A Legacy of Support for the Mission

Bill Pounds knows the importance of basic science.

Microscopy image of yeast cells

Brewer’s yeast (Saccharomyces cerevisiae) cells expressing the long noncoding RNA ICR1 (red) have the FLO11 gene (green) switched off. Nuclei are stained blue.


Courtesy of Molecular Cell


As you might expect of an emeritus dean of the MIT Sloan School of Management, Bill Pounds has employed a logical and methodical approach to estate planning. It includes a detailed plan for charitable bequests to the non-profits most important to Bill and to Helen, his wife of six decades.

“Financially, we feel we’ve accumulated much more than we deserve,” Pounds observes, “and it is important to Helen and me that most of those resources be directed back to the communities of which we’ve been a part. We considered the idea of creating a family foundation, but decided that our funds can be best used by advancing the work of organizations that have earned our trust,” Pounds explains. “For that reason, we are leaving the bulk of our resources to organizations, like Whitehead Institute, that we have been engaged with for many years. We created a list of those organizations and assigned each a specific percentage of the funds that will be available. The money will flow to them once Helen and I have both passed on.”

In addition to serving on the Whitehead Institute Board of Directors, now as a Director Emeritus, Pounds has played a leadership role in iconic Boston institutions such as the Museum of Fine Arts, the WGBH Educational Foundation, and the Boston Lyric Opera. He and Helen have been generous in their philanthropic support for each of them, and for many other cultural, environmental, and educational organizations—including Massachusetts Institute of Technology (MIT) and Carnegie Mellon University, where Pounds earned three degrees.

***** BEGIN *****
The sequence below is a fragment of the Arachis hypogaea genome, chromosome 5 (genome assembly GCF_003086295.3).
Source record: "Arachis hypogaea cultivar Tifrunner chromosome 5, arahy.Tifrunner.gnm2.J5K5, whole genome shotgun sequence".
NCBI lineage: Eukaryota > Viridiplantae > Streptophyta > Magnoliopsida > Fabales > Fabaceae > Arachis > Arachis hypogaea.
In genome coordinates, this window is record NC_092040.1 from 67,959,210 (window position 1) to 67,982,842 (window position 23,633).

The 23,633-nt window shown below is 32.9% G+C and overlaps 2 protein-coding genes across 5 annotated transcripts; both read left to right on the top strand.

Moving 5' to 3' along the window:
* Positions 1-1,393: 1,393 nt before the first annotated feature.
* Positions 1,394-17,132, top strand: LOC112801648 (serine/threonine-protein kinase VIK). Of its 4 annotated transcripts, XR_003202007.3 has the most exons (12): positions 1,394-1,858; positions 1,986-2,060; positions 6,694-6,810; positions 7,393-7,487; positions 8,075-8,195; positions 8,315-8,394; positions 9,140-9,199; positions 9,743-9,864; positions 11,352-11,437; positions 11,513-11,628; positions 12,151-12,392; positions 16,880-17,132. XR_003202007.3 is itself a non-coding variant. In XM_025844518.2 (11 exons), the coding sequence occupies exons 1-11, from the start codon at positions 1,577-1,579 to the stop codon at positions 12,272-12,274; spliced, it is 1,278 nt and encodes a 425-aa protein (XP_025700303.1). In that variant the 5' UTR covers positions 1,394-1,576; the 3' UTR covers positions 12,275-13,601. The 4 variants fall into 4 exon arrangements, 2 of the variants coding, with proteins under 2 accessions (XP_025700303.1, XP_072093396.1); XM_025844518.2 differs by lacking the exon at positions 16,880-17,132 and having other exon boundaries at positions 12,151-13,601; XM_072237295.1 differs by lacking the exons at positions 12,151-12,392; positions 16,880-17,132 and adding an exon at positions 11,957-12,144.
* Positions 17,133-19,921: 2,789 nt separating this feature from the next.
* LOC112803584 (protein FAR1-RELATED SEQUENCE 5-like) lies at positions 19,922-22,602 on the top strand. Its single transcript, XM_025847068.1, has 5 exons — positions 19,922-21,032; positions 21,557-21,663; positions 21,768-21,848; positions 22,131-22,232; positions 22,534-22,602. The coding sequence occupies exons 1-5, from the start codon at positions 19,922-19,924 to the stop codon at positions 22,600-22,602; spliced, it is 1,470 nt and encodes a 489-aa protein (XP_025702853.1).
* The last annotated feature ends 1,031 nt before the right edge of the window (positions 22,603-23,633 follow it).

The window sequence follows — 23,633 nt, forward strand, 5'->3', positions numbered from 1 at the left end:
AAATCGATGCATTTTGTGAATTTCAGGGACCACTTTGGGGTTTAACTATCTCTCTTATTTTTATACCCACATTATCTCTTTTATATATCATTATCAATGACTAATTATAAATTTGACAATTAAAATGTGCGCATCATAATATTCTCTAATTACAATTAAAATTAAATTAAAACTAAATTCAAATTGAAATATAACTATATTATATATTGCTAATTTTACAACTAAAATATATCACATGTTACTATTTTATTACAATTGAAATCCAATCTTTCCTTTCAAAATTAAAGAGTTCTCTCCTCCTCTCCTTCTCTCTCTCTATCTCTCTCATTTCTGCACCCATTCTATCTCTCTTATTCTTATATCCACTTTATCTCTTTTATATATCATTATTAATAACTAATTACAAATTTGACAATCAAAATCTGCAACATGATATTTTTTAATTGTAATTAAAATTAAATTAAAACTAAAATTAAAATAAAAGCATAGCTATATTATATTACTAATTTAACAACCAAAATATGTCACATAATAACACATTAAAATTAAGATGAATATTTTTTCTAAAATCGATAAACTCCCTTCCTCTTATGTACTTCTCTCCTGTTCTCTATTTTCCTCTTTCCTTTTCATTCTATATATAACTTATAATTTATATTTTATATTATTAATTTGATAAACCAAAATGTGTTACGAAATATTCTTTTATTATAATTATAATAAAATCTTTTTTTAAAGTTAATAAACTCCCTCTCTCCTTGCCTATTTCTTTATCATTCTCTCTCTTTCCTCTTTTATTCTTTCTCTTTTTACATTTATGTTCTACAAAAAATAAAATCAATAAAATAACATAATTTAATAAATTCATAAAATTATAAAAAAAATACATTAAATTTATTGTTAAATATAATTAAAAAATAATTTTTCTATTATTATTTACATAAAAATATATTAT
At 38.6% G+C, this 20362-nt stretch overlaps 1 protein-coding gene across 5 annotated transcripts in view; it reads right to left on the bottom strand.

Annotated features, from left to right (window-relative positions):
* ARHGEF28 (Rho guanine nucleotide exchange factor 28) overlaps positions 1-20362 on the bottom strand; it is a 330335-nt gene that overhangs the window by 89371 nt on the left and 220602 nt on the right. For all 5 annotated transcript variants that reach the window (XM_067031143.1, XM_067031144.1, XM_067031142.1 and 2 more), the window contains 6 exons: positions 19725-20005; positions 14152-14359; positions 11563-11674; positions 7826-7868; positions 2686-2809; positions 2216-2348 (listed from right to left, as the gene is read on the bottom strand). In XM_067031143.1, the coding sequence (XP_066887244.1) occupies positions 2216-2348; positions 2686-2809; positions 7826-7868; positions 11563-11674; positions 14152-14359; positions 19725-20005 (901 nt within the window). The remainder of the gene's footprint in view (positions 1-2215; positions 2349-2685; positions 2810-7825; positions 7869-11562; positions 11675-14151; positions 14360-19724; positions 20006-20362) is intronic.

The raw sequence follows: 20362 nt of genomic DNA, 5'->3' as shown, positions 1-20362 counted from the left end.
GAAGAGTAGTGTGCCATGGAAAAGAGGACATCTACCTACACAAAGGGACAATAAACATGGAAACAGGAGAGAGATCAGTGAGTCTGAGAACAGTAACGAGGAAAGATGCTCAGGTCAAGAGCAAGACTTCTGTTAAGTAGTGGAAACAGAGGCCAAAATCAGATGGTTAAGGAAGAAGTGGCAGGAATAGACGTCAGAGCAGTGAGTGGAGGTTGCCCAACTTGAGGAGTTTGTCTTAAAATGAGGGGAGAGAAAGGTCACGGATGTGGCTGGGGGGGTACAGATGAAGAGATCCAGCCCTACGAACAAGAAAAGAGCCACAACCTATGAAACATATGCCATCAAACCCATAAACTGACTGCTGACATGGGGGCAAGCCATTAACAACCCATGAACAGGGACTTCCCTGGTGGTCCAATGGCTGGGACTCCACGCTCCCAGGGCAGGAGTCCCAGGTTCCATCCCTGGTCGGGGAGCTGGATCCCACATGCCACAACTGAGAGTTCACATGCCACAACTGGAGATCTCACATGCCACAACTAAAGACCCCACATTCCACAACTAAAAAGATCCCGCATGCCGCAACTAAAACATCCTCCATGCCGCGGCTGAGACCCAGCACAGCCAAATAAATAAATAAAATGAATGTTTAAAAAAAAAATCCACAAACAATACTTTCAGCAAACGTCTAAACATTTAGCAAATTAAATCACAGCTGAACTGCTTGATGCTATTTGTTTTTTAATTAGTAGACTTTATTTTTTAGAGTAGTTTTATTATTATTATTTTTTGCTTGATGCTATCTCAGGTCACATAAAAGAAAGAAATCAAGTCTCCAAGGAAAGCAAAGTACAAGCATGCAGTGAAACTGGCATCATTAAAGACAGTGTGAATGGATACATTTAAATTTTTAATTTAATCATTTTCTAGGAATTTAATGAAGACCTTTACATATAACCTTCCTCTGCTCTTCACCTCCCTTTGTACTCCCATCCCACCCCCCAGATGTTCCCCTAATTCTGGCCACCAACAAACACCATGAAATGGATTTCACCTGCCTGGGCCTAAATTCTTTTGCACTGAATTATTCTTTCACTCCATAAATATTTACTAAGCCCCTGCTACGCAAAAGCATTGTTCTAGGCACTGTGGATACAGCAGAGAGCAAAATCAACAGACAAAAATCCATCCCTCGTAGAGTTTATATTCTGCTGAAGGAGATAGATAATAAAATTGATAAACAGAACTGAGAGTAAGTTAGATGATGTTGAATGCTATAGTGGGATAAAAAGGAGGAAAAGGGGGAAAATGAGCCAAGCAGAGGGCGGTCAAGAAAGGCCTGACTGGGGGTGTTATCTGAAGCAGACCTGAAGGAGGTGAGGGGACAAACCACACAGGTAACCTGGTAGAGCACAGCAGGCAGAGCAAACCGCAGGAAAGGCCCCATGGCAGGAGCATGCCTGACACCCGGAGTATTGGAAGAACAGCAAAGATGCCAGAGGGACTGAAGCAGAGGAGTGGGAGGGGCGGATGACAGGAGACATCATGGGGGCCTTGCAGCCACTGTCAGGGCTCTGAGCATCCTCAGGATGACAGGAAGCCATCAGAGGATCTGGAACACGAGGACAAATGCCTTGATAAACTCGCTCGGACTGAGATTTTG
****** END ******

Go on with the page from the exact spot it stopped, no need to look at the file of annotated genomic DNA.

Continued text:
Pounds’ support for Whitehead has taken many forms: He’s been a prolific donor, providing both regular annual gifts and the more substantial gift that will transfer through his estate. He’s been a “connector,” helping the Institute build new links to the philanthropic, academic, and business communities. And he’s provided Whitehead Institute with wise counsel—sharing expertise gained in his academic career, extensive service on corporate boards, and long engagement as a senior advisor on financial management to the Rockefeller family. 

Given his deep understanding of organizational management and financing, Pounds generally chooses to make gifts with few strings attached: His annual gifts to Whitehead Institute have been unrestricted in their use, and the bequest gift will be directed to the organization’s endowment. “I will write a letter that offers some thoughts on how the funds might be used. But, in the long term, I believe in the Institute’s mission and I trust that its leadership will know better what to do with the money than I,” he says.

“My hope is that more philanthropists come to recognize the importance of the basic science that Whitehead Institute pursues—and that they will step up to fund research on the biomedical challenges that most engage them.”